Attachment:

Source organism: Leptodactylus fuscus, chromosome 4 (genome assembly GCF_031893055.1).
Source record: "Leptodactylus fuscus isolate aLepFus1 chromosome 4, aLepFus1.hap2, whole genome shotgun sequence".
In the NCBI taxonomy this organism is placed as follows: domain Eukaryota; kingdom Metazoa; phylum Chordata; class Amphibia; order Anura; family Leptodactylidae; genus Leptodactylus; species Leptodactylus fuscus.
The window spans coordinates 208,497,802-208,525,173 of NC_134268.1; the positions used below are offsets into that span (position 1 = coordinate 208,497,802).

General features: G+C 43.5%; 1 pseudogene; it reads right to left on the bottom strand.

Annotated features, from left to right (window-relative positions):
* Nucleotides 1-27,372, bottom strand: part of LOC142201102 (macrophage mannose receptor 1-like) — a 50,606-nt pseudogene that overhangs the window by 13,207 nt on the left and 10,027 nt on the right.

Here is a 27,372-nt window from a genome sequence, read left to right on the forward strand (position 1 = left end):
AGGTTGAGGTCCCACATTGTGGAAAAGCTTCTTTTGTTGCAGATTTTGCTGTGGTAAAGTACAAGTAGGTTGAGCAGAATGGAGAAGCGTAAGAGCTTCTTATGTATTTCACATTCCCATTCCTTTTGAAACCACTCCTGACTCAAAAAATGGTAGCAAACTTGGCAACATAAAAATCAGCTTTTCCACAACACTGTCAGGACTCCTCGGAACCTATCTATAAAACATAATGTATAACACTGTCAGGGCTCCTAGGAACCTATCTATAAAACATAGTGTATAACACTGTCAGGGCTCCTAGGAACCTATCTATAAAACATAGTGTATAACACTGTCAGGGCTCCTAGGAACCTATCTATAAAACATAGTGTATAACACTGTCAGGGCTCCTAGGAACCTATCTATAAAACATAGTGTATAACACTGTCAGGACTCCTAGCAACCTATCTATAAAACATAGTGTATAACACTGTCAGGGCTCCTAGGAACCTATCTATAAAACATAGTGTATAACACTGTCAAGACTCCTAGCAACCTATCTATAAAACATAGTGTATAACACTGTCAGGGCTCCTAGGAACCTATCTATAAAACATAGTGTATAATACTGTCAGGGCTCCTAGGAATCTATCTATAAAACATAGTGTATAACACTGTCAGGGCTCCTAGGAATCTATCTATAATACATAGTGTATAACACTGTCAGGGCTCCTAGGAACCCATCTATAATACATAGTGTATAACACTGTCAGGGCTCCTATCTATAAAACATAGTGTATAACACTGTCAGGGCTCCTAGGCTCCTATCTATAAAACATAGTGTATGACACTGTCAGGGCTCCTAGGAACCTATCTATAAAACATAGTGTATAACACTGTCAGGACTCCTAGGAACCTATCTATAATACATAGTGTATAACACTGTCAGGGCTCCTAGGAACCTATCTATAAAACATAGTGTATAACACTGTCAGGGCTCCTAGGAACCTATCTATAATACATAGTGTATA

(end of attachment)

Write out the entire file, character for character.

Source organism: Leptodactylus fuscus, chromosome 4 (genome assembly GCF_031893055.1).
Source record: "Leptodactylus fuscus isolate aLepFus1 chromosome 4, aLepFus1.hap2, whole genome shotgun sequence".
In the NCBI taxonomy this organism is placed as follows: domain Eukaryota; kingdom Metazoa; phylum Chordata; class Amphibia; order Anura; family Leptodactylidae; genus Leptodactylus; species Leptodactylus fuscus.
The window spans coordinates 208,497,802-208,525,173 of NC_134268.1; the positions used below are offsets into that span (position 1 = coordinate 208,497,802).

General features: G+C 43.5%; 1 pseudogene; it reads right to left on the bottom strand.

Annotated features, from left to right (window-relative positions):
* Nucleotides 1-27,372, bottom strand: part of LOC142201102 (macrophage mannose receptor 1-like) — a 50,606-nt pseudogene that overhangs the window by 13,207 nt on the left and 10,027 nt on the right.

Here is a 27,372-nt window from a genome sequence, read left to right on the forward strand (position 1 = left end):
AGGTTGAGGTCCCACATTGTGGAAAAGCTTCTTTTGTTGCAGATTTTGCTGTGGTAAAGTACAAGTAGGTTGAGCAGAATGGAGAAGCGTAAGAGCTTCTTATGTATTTCACATTCCCATTCCTTTTGAAACCACTCCTGACTCAAAAAATGGTAGCAAACTTGGCAACATAAAAATCAGCTTTTCCACAACACTGTCAGGACTCCTCGGAACCTATCTATAAAACATAATGTATAACACTGTCAGGGCTCCTAGGAACCTATCTATAAAACATAGTGTATAACACTGTCAGGGCTCCTAGGAACCTATCTATAAAACATAGTGTATAACACTGTCAGGGCTCCTAGGAACCTATCTATAAAACATAGTGTATAACACTGTCAGGGCTCCTAGGAACCTATCTATAAAACATAGTGTATAACACTGTCAGGACTCCTAGCAACCTATCTATAAAACATAGTGTATAACACTGTCAGGGCTCCTAGGAACCTATCTATAAAACATAGTGTATAACACTGTCAAGACTCCTAGCAACCTATCTATAAAACATAGTGTATAACACTGTCAGGGCTCCTAGGAACCTATCTATAAAACATAGTGTATAATACTGTCAGGGCTCCTAGGAATCTATCTATAAAACATAGTGTATAACACTGTCAGGGCTCCTAGGAATCTATCTATAATACATAGTGTATAACACTGTCAGGGCTCCTAGGAACCCATCTATAATACATAGTGTATAACACTGTCAGGGCTCCTATCTATAAAACATAGTGTATAACACTGTCAGGGCTCCTAGGCTCCTATCTATAAAACATAGTGTATGACACTGTCAGGGCTCCTAGGAACCTATCTATAAAACATAGTGTATAACACTGTCAGGACTCCTAGGAACCTATCTATAATACATAGTGTATAACACTGTCAGGGCTCCTAGGAACCTATCTATAAAACATAGTGTATAACACTGTCAGGGCTCCTAGGAACCTATCTATAATACATAGTGTATA